I told her of being hired to investigate the death of William Meyers and how Sheriff’s Homicide now believe he was killed by Colletta Meyer’s high school sweetheart, who was recently killed by Homeland Security when he attempted to kill Uncle Anatoli and his niece, the daughter of William Meyers. Also that the FBI and LAPD were in her court for the purpose of arresting Colletta Meyers for another homicide she committed some 33 hours ago. All this made her head hurt so I left out the collateral damage deaths of the two other Russians. She squeezed her eyes tightly, then opened them wide to see if I was still there.

“And this is a Federal case because….” she prompted.

“I am not at liberty to say, Your Honor, but the Fed’s involvement has nothing to do with your probate case. They are protecting an ‘asset’ in Anatoli Mamadov, and I am protecting his niece.”

“From her stepmother?”

“And anyone she might hire to get them out of the picture.”

We returned to the tiny courtroom to find the FBI facing off with Homeland Security, Art and Schwab jawing at one table, Anatoli and his niece huddled at the other, while Clancy and Chauncey gabbed away in the gallery chairs. The clerk still looked overwhelmed, but managed a “Come to order!” We all shuffled back to our claimed positions as Judge Maxwell took her seat.

To Schwab she said: “I see you are still without a client.” To Art she said: “As you are aware Mister Zimmerman, you must file the original document with the Recorder, provide my clerk with a certified copy and provide all interested parties with copies also. We will continue these proceedings in thirty days. Check with the clerk before leaving. All parties present here this morning shall provide the clerk with their names and phone numbers before leaving this court, if they haven’t already done so.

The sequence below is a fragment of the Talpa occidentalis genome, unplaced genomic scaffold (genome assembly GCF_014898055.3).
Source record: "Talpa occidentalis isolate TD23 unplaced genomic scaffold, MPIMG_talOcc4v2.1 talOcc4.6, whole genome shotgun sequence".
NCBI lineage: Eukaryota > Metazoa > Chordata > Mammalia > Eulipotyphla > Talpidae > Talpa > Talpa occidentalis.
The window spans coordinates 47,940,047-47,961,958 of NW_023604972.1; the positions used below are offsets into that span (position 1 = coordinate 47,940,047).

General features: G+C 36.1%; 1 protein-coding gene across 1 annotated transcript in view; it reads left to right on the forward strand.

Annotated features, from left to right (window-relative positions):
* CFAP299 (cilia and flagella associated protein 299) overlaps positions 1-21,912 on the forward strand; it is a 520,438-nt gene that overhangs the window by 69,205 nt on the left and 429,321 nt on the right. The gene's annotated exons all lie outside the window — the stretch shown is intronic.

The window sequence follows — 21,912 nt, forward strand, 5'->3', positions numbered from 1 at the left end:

“Your Honor, we will be filing other motions in Superior Court this afternoon to prevent Colletta Meyers from exercising any further control over any assets belonging to the estate of William Meyers or held jointly by he and Mrs. Meyers at the time of his death,” Art declared.

“Have at it Counselor, I suspect you and Mr. Schwab will be very busy. Be sure to provide this court with all related filings and court orders. Thank you all for attending.” And she sought the refuge of her chambers.

While Fontana and Green wrestled with the two FBI agents over Uncle Anatoli, the two LAPD detectives took Darla Mason into custody to seek answers about the dead Boris, recently removed from her trailer at Universal Studios. When I asked them what was up they answered they were taking her “downtown for questioning.” That would be four blocks from the courthouse in which we stood.

“Art and I will meet you there in a few minutes. Wait for your attorney before you answer any questions,” I told her as Art handed his card to the Detectives. Our actions did little to endear ourselves to them, but it made Darla brighten up a bit.

“Jeez Michaels, you’re listed on half the homicides our unit is working. Won’t be long before we’re drawing chalk lines around you,” was their parting shot.

With that I gathered up Art and Clancy and headed out the door to help our client, leaving Chauncey Sturdevant standing all alone in the tiny courtroom. “Hey guys, wait up,” he yelled, hustling down the hallway to catch up.

“Looks like you have a new friend,” I said to Clancy.

“I was talking to him about my screenplay,” my partner said.

“You have a screenplay?” Art asked.

“Doesn’t everybody?” Clancy and I answered in unison, high-fives all around.